Collins Aerospace’s RASP Solution Increases Readiness for Tomorrow’s Battlefield

The 84th Radar Evaluation Squadron (RADES) recently conducted an analysis and optimization of the Tethered Aerostat Radar System (TARS) in support of the Department of Homeland Security (DHS) and Customs and Border Protection (CBP). (U.S. Air Force photo by GS-11 Deb Henley)

In the last article on The Modern Battlespace, we spoke with Robert Roy, Program Engineering Manager at Collins Aerospace, about the importance of fuel cell systems in the Department of Defense (DoD) and how this technology can improve military operations and the performance of military platforms, such as unmanned vehicles.

As hydrogen-powered fuel cell systems make their way to the battlefield, the military will need to consider how to refuel these systems with hydrogen. But hydrogen’s nature as both difficult to store and transport has long been a limiting factor for its expanded adoption across the DoD.

A Knifefish unmanned undersea vehicle (UUV) training model undergoes crane operations aboard the Military Sealift Command expeditionary fast transport vessel USNS Spearhead. (U.S. Navy photo by Master-at-Arms 1st Class Alexander Knapp)

According to an article featured on the Modern War Institute’s Website, “The gap in hydrogen deployment for DoD has always been at the tactical level. Transporting hydrogen cylinders is less than ideal because of their bulk and weight.” But that could all be about to change.

Industry partners like Collins Aerospace are developing solutions to generate hydrogen at the tactical edge. The Collins solution, which is called the Refueling and Servicing Package (RASP), is being developed in association with the U.S. Navy and will make refueling fuel cell systems with hydrogen as quick and efficient as pumping gasoline into an automobile.

In the second part of our conversation with Robert, we explore other use cases for hydrogen at the edge and how the RASP solution can increase readiness.

The Modern Battlespace (TMB): Aside from powering fuel cells, for what other use cases would the military need hydrogen available at the edge?

Robert Roy: Hydrogen is also an alternative to helium as a lift gas for high-altitude balloons. Helium is a nonrenewable resource with dwindling supplies. Because of this, helium demand is outpacing supply and is putting tremendous cost pressures on agencies looking to complete surveillance and reconnaissance missions.

“Hydrogen can be viewed as enabling connected battlespace operations.” — Robert Roy

On the other hand, hydrogen is a renewable resource that can be produced in a number of different ways, as previously discussed; producing hydrogen via water electrolysis from renewable energy provides an environmentally sustainable source of lift gas for these types of missions.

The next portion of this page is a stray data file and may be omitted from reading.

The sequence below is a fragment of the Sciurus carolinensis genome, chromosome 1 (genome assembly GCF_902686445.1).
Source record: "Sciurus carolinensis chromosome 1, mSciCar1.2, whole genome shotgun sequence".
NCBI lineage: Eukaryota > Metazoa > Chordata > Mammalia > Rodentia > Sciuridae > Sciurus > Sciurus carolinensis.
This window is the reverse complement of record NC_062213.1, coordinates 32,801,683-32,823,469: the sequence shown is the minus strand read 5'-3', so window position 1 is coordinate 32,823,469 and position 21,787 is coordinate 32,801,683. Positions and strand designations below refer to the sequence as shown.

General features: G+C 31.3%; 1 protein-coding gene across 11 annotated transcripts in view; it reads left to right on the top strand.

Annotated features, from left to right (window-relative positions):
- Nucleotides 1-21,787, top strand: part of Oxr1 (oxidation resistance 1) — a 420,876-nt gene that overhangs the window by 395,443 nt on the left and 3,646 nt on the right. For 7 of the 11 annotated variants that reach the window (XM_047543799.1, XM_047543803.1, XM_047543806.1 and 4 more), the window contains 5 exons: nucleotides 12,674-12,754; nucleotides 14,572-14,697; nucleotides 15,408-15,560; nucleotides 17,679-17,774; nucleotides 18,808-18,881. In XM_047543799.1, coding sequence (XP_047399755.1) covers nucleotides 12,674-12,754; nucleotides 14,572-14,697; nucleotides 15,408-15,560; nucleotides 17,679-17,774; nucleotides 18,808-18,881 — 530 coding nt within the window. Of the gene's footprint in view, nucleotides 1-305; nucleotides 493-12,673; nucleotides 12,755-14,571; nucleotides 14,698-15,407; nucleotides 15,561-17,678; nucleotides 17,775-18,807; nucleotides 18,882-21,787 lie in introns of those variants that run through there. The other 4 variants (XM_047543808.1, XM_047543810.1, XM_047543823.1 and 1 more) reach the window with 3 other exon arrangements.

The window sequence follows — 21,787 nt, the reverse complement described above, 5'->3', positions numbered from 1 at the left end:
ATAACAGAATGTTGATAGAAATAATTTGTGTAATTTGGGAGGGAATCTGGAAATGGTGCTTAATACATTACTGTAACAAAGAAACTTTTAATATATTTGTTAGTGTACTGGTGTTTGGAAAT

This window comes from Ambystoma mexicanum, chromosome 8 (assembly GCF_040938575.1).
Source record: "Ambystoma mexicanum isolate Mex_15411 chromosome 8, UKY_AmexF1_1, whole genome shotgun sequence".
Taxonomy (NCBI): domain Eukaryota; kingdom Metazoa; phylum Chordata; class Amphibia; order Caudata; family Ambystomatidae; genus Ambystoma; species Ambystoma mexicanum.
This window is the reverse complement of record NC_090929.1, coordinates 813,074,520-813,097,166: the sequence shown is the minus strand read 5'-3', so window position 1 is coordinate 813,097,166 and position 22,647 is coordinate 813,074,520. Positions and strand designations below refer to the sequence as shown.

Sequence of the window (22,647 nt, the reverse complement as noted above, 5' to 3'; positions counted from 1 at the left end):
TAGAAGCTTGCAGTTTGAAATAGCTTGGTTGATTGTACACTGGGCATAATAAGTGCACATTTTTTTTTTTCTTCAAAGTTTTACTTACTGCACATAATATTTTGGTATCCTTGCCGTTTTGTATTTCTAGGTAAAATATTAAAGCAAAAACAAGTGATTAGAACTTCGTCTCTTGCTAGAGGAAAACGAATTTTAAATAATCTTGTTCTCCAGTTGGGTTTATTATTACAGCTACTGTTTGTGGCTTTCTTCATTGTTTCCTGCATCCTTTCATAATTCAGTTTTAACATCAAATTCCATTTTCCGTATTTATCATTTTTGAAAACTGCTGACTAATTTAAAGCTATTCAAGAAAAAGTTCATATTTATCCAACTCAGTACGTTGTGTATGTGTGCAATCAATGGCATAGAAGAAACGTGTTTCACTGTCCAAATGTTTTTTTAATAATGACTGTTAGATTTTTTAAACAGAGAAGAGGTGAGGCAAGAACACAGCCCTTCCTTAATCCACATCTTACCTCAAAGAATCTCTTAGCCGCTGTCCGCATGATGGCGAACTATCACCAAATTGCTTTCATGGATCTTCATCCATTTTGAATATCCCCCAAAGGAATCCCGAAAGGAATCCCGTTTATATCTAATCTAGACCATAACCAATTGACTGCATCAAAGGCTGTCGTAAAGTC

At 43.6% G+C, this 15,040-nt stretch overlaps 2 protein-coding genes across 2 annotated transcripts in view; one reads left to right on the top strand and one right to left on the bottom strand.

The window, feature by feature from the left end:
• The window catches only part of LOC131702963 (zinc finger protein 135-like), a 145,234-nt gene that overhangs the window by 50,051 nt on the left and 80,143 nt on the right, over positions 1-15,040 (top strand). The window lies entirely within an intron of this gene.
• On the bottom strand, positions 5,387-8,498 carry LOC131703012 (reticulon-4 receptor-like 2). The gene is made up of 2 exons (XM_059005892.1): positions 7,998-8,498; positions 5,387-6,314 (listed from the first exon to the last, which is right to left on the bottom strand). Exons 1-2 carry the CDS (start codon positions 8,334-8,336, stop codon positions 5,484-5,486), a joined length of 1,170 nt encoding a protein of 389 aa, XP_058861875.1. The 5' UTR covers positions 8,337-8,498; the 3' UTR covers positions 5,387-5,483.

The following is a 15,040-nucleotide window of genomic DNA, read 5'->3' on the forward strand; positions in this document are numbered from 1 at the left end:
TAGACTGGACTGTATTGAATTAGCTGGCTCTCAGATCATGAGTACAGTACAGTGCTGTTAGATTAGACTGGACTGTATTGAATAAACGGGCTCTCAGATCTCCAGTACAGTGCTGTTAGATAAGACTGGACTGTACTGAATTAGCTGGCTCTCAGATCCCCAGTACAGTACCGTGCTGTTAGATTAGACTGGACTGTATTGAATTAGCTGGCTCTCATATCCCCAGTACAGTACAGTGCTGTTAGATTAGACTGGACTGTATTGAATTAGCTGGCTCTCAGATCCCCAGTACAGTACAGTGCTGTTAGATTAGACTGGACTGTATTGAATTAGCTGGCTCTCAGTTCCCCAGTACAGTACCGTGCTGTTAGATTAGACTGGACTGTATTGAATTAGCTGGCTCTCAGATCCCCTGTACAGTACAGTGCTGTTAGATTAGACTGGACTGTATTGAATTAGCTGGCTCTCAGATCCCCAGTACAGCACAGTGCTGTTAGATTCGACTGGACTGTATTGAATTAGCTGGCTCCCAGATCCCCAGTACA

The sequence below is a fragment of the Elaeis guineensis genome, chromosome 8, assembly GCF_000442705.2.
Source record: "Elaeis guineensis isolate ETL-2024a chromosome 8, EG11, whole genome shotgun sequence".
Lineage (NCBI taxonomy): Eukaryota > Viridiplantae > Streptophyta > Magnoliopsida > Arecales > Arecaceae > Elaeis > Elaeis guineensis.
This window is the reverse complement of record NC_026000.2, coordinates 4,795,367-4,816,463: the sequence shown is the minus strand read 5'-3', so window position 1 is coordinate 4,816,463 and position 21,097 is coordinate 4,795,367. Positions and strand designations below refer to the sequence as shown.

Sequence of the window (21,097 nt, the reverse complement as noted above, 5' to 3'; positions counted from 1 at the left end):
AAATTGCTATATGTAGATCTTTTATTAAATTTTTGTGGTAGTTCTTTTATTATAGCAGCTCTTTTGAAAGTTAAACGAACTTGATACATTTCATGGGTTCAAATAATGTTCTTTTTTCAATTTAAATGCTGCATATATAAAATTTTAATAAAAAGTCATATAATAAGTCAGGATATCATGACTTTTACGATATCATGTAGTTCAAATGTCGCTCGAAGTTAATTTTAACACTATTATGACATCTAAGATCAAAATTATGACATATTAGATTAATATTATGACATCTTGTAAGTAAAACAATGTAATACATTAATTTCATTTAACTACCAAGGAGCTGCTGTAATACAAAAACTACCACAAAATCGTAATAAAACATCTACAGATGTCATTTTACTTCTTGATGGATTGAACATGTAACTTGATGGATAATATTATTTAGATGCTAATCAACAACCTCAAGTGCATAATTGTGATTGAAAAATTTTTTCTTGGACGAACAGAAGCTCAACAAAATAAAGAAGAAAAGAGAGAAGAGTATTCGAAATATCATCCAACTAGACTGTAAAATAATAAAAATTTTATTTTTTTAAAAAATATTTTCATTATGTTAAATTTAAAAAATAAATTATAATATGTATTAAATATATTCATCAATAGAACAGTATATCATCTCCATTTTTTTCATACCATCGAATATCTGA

TMB: What is the RASP, and what does it do? How does it operate, and what does it use to create hydrogen?

Robert Roy: The RASP produces compressed hydrogen and liquid oxygen from pure water and electricity. The RASP integrates a water electrolysis system to produce oxygen and hydrogen, a liquefaction system to produce liquid oxygen, and a compressor to pressurize hydrogen at up to 10,000 pounds per square inch gauge (psig) to recharge air-independent power and propulsion systems such as a fuel cell-powered unmanned undersea vehicle (UUV). The RASP also provides other utilities necessary to safely return the UUV to the water, including management of the byproduct water and backup battery system. The system only requires a source of potable water and electricity to operate.

“This ability eliminates the need to store and transport hydrogen to the edge and can provide on-demand fuel or lift gas to UUVs, UAVs, and HABs.” Robert Roy

The RASP has evolved to provide hydrogen refill capability for high-altitude balloons and fuel cell-powered unmanned aerial vehicles (UAVs). In these instances, hydrogen is stored at about 5,000 psig; it can then be delivered to the high-altitude balloon (HAB) to provide buoyancy for the balloons or to a UAV to be used as fuel in a fuel cell.

TMB: Why would the RASP be a viable solution for generating hydrogen at the edge for the military? Where could the RASP be used? Is this something that can function in any domain?

Robert Roy: The RASP uses resources that are readily available to the military – namely, potable water and electricity. This ability eliminates the need to store and transport hydrogen to the edge and can provide on-demand fuel or lift gas to UUVs, UAVs, and HABs.

The RASP can be used anywhere there is a source of potable water and electricity. Depending on the operating domain, it may be necessary to prevent water from freezing, but that is about it.

“These assets are relatively inexpensive compared to conventional surveillance aircraft and do not put our military personnel in harm’s way.” — Robert roy

Hydrogen can be viewed as enabling connected battlespace operations. HABs launched from the ground or surface ships can communicate with their host platform. UAVs similarly launched can survey areas of interest to the military and report their findings via the HAB to the host platform. These assets are relatively inexpensive compared to conventional surveillance aircraft and do not put our military personnel in harm’s way.

TMB: What is the status of the RASP today? Is this something that is still in development, or is it something that is already being used in the military?

Robert Roy: We completed the critical design review of the RASP in September and have begun the procurement of long-lead items. A Technology Readiness Level 5 (TRL5) demonstration is currently planned for the fourth quarter of 2024.